Treatment Plan

The primary strategies for treating heat exhaustion are to rest in a cool environment and to take in fluids. Water is adequate under most circumstances. Healthcare providers may recommend saline electrolyte solutions, administered orally for mild dehydration and intravenously in more severe cases.


Drug Therapies

Oral or intravenous saline electrolyte solution may be used.


Complementary and Alternative Therapies
Nutrition

Most conventional healthcare providers recommend electrolytes in fluid replacement products for people at risk of heat exhaustion (see Prevention section for more details). Others also suggest that endurance athletes take mineral supplements including:

  • Calcium
  • Magnesium
  • Potassium

Foods high in these nutrients include dark leafy greens, nuts, seeds, whole grains, sea vegetables, blackstrap molasses, and bananas.


Herbs

Although studies have not been conducted to look at the application for heat exhaustion specifically, herbs traditionally used to reduce fever or lower body temperature include:

  • Chinese skullcap (Scutellaria baicalensis) - used in traditional Chinese medicine to reduce temperature by dilating blood vessels near the surface of the skin which helps dissipate heat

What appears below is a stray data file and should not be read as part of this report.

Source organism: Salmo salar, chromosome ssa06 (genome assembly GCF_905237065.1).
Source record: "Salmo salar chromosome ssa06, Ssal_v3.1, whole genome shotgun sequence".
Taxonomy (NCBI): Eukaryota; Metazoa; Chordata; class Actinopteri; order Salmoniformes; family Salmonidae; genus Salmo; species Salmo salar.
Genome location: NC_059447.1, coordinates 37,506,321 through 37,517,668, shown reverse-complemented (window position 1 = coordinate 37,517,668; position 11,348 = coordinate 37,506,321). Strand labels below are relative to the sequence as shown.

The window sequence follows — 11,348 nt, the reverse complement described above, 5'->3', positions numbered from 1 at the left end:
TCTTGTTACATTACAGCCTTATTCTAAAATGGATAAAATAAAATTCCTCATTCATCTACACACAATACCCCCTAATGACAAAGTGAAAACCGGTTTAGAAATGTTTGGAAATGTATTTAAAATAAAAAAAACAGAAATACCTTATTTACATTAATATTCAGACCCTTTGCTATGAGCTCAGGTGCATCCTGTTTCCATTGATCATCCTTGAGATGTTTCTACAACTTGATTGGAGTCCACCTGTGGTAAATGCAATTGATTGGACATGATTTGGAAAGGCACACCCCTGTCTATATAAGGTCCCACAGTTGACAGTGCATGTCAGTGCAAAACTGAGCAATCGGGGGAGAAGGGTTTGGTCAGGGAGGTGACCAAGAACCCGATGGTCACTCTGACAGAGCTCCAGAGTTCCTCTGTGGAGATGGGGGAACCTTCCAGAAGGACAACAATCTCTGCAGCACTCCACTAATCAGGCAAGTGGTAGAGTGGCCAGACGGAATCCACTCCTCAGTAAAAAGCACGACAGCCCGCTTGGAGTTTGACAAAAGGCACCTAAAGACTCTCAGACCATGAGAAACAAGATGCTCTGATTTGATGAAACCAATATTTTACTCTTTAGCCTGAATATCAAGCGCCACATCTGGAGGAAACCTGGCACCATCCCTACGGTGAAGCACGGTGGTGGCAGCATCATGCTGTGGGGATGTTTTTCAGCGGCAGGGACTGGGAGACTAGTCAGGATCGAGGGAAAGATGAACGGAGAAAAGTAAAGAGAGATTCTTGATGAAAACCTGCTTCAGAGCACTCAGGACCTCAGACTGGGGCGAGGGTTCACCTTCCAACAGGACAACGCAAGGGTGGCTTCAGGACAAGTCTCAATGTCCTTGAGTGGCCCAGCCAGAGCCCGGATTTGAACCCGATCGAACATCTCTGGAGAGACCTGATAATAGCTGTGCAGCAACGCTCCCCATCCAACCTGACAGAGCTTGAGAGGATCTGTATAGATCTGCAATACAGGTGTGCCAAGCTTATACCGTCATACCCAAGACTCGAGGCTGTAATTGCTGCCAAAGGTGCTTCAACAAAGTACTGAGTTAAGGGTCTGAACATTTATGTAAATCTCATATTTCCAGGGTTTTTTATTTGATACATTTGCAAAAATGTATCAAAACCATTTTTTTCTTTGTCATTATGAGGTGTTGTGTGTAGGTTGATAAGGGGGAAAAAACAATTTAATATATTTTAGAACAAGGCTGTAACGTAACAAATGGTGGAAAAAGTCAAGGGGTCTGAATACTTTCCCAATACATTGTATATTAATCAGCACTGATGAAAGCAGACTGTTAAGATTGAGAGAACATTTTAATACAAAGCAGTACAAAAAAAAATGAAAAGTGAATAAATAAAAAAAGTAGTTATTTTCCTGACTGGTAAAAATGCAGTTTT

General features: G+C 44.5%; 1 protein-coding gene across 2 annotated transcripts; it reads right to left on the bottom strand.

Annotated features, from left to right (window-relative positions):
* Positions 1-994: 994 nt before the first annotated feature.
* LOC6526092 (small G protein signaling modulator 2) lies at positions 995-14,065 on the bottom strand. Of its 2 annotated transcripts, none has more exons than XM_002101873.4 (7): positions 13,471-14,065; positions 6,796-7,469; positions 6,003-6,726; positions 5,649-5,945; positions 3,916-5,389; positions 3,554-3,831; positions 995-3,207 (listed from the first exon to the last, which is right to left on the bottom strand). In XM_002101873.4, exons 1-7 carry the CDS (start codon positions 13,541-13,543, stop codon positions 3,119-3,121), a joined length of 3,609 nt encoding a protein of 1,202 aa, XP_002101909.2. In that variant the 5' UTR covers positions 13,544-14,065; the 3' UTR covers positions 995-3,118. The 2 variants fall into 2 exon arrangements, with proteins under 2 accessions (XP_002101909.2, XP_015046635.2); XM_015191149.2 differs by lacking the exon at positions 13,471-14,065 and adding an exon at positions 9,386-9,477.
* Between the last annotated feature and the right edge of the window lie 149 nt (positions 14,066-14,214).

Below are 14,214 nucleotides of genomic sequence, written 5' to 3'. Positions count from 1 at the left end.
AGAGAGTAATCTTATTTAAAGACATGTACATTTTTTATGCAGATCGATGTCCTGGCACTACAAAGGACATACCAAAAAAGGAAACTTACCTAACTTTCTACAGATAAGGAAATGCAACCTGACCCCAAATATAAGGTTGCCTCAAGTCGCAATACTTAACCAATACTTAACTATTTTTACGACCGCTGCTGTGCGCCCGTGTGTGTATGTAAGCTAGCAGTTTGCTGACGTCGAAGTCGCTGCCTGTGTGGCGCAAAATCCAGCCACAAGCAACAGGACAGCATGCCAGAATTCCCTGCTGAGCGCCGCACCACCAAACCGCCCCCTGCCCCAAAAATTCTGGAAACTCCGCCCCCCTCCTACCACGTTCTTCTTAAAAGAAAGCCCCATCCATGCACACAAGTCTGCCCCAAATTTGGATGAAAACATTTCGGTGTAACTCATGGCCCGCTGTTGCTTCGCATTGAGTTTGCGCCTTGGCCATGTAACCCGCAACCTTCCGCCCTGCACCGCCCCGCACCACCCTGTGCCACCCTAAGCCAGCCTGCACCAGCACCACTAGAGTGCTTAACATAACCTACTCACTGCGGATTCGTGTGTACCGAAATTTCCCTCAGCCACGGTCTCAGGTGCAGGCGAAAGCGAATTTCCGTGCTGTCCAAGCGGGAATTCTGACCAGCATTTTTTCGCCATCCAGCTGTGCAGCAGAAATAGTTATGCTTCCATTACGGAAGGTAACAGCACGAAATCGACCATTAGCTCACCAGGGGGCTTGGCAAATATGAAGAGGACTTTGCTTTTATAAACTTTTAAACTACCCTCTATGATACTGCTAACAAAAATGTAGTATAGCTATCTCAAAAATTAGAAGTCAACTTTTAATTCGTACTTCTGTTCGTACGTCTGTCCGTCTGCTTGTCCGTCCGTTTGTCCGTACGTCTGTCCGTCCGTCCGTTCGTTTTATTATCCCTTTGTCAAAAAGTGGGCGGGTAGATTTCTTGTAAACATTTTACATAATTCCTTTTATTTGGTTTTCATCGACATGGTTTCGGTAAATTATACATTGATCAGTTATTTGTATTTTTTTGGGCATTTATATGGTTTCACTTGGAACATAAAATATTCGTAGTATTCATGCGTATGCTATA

• Elder flower (Sambucus nigra) - used to treat fever in Germany and Great Britain; used in combination with peppermint leaf (Mentha x piperita) in the United States and Canada to treat fever 
  • Subprostrata (Euchresta formosana) - used in traditional Chinese medicine to reduce temperature by dilating blood vessels 
  • Willow bark (Salix spp.) -- used to treat fever in Europe as well as by native Americans and eskimos 
  • Yarrow (Achillea millefolium) - used to treat fever in Great Britain and other parts of Europe as well as traditional cultures in North America; also used as an Ayurvedic medicine

Also of note:

  • Cayenne pepper (Capsicum spp.) contains the ingredient known as capsaicin that may lower body temperature by stimulating sweat glands; many cultures, particularly those in hot climates, incorporate red pepper into their cuisine. 

Homeopathy

As with herbs, the use of homeopathic remedies has yet to be scientifically investigated in the treatment of heat exhaustion. However, some common remedies for overheating include: